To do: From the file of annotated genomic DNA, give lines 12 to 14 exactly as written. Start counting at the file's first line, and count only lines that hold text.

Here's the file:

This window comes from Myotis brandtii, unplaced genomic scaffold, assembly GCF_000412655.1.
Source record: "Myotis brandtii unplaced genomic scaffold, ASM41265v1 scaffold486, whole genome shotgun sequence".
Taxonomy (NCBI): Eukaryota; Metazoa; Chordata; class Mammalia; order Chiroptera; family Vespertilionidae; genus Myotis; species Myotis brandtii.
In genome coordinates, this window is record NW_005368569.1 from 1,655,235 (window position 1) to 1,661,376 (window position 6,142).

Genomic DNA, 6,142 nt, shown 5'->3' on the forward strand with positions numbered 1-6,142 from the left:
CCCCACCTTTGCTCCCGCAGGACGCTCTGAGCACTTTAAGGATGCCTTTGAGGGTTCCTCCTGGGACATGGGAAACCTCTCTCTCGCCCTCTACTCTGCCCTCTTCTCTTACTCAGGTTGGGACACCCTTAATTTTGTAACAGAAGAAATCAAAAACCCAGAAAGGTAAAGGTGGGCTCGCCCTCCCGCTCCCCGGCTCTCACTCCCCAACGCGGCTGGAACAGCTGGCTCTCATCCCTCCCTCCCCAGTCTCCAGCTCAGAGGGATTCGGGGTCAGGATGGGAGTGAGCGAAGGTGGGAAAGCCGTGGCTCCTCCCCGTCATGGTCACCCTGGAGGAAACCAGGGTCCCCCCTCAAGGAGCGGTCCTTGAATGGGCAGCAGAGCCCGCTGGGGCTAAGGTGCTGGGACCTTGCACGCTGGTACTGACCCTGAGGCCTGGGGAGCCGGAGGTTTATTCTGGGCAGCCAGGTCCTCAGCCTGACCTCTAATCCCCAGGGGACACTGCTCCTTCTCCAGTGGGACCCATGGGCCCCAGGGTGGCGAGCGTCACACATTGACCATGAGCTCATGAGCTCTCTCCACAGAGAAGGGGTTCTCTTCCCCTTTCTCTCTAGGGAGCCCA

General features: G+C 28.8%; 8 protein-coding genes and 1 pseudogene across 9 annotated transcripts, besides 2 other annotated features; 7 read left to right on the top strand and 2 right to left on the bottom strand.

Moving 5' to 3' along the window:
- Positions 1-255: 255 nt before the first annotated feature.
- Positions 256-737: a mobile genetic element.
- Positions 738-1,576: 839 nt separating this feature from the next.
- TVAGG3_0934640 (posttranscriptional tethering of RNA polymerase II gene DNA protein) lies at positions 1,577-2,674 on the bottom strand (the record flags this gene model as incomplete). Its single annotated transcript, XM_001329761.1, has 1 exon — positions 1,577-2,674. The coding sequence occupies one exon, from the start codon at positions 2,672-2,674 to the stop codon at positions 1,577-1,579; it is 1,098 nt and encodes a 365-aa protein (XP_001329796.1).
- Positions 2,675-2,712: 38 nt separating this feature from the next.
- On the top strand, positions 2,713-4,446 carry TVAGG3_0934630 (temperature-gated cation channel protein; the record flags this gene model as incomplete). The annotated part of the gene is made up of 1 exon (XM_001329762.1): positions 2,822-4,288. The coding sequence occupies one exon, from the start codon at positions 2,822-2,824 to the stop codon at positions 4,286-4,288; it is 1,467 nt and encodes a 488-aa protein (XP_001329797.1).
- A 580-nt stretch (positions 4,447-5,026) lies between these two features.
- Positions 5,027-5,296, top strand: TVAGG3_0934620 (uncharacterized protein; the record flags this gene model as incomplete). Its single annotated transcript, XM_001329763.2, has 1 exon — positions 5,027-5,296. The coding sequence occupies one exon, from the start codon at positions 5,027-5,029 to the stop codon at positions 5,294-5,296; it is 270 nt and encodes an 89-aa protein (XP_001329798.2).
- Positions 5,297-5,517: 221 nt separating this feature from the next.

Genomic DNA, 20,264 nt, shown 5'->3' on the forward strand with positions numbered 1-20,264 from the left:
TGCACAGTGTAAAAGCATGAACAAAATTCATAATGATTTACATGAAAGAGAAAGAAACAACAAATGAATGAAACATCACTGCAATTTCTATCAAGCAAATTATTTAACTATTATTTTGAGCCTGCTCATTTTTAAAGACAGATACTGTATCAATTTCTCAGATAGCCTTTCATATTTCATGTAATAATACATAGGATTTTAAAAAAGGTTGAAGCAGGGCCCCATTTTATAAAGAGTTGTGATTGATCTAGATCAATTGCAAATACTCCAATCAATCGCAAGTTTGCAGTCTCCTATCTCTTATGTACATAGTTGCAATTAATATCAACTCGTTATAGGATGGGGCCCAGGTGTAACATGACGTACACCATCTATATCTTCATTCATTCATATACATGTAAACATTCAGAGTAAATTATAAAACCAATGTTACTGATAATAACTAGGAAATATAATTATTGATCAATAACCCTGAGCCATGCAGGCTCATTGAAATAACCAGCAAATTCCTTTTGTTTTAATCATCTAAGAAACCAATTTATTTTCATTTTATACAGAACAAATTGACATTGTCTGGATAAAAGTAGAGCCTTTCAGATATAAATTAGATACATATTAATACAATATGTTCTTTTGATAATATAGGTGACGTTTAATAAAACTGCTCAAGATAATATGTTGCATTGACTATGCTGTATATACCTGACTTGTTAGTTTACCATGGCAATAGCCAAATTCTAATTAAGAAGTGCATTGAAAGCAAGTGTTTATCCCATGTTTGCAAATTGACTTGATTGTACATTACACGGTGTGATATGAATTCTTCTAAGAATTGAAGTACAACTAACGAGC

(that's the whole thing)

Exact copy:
- TVAGG3_0934640 (posttranscriptional tethering of RNA polymerase II gene DNA protein) lies at positions 1,577-2,674 on the bottom strand (the record flags this gene model as incomplete). Its single annotated transcript, XM_001329761.1, has 1 exon — positions 1,577-2,674. The coding sequence occupies one exon, from the start codon at positions 2,672-2,674 to the stop codon at positions 1,577-1,579; it is 1,098 nt and encodes a 365-aa protein (XP_001329796.1).
- Positions 2,675-2,712: 38 nt separating this feature from the next.
- On the top strand, positions 2,713-4,446 carry TVAGG3_0934630 (temperature-gated cation channel protein; the record flags this gene model as incomplete). The annotated part of the gene is made up of 1 exon (XM_001329762.1): positions 2,822-4,288. The coding sequence occupies one exon, from the start codon at positions 2,822-2,824 to the stop codon at positions 4,286-4,288; it is 1,467 nt and encodes a 488-aa protein (XP_001329797.1).